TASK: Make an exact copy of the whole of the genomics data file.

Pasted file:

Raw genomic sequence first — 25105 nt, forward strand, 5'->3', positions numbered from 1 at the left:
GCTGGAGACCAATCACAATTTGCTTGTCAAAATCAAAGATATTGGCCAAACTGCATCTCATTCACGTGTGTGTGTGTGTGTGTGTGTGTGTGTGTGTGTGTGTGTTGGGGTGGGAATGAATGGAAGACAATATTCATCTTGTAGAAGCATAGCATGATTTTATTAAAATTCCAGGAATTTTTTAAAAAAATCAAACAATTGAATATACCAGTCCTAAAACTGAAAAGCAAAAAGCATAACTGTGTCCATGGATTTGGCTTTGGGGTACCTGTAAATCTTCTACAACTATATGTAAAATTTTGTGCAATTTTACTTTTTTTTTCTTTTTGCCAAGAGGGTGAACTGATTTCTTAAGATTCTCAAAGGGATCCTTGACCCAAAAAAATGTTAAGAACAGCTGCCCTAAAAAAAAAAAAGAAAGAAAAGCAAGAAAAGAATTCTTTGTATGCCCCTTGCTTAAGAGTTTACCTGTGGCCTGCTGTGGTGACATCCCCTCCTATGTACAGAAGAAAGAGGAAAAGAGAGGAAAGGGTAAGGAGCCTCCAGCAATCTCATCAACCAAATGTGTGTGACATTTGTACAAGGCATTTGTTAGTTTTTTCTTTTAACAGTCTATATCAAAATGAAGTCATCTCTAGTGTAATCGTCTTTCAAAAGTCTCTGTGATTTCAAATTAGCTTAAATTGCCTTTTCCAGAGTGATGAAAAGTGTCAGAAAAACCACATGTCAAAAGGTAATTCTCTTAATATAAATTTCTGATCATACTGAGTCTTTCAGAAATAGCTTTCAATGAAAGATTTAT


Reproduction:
Raw genomic sequence first — 25105 nt, forward strand, 5'->3', positions numbered from 1 at the left:
GCTGGAGACCAATCACAATTTGCTTGTCAAAATCAAAGATATTGGCCAAACTGCATCTCATTCACGTGTGTGTGTGTGTGTGTGTGTGTGTGTGTGTGTGTGTGTTGGGGTGGGAATGAATGGAAGACAATATTCATCTTGTAGAAGCATAGCATGATTTTATTAAAATTCCAGGAATTTTTTAAAAAAATCAAACAATTGAATATACCAGTCCTAAAACTGAAAAGCAAAAAGCATAACTGTGTCCATGGATTTGGCTTTGGGGTACCTGTAAATCTTCTACAACTATATGTAAAATTTTGTGCAATTTTACTTTTTTTTTCTTTTTGCCAAGAGGGTGAACTGATTTCTTAAGATTCTCAAAGGGATCCTTGACCCAAAAAAATGTTAAGAACAGCTGCCCTAAAAAAAAAAAAGAAAGAAAAGCAAGAAAAGAATTCTTTGTATGCCCCTTGCTTAAGAGTTTACCTGTGGCCTGCTGTGGTGACATCCCCTCCTATGTACAGAAGAAAGAGGAAAAGAGAGGAAAGGGTAAGGAGCCTCCAGCAATCTCATCAACCAAATGTGTGTGACATTTGTACAAGGCATTTGTTAGTTTTTTCTTTTAACAGTCTATATCAAAATGAAGTCATCTCTAGTGTAATCGTCTTTCAAAAGTCTCTGTGATTTCAAATTAGCTTAAATTGCCTTTTCCAGAGTGATGAAAAGTGTCAGAAAAACCACATGTCAAAAGGTAATTCTCTTAATATAAATTTCTGATCATACTGAGTCTTTCAGAAATAGCTTTCAATGAAAGATTTAT